That’s one way to look at this story, anyways. Cyclist Curtis Adams in Logan, Utah filtered forward to the right of cars waiting at a red light. He was ticketed for violating Utah statue 41-6A-705, which states it is unlawful to pass a vehicle on the right. Judge Cheryl Russel in the city court upheld the ticket.
The way I figure it, what’s good for the goose is good for the gander. If cyclists can’t pass slow cars, then perhaps motorists can’t pass slow cyclists unless they change lanes? In this instance, though, I’m certain Logan police will probably ticket cyclists for impeding traffic. The bike program coordinator at Utah State University who was interviewed for the article also invites cyclists to take the lane — and predicts motorists might try to pass to the right of cyclists who do this.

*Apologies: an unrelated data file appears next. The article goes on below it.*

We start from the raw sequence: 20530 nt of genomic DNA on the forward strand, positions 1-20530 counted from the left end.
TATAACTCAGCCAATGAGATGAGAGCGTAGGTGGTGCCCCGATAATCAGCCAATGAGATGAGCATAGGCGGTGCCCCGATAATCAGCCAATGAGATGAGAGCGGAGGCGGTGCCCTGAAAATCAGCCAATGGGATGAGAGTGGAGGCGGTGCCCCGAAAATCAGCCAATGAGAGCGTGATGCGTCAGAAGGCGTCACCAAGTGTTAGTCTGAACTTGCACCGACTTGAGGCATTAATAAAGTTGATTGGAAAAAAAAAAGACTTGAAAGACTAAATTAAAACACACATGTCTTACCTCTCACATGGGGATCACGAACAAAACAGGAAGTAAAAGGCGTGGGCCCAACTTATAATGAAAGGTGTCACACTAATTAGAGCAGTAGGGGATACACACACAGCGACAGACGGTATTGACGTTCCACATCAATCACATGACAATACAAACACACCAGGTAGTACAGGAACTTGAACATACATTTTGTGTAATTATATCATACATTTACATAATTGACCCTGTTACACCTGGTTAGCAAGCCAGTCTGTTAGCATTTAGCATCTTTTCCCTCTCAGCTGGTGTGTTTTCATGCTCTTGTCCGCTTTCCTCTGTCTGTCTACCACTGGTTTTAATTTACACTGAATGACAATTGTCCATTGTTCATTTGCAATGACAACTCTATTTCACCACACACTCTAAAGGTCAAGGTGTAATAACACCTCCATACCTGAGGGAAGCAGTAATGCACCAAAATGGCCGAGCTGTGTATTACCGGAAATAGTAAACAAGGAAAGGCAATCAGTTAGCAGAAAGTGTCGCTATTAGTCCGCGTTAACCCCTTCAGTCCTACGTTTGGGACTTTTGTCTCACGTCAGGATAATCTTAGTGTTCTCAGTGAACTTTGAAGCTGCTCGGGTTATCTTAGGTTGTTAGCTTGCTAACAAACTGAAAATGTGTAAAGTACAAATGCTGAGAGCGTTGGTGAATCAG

Here’s a short video of me filtering to the right of stopped traffic in San Jose, California. (Yeah, I ride my bike on Saratoga Ave, as well as on El Camino Real, The Alameda, Santa Clara Street in San Jose, and the entire length of Stevens Creek Boulevard.)
What do you do at intersections? Do you filter forward? Or do you queue up behind the other vehicles in the lane and wait your turn?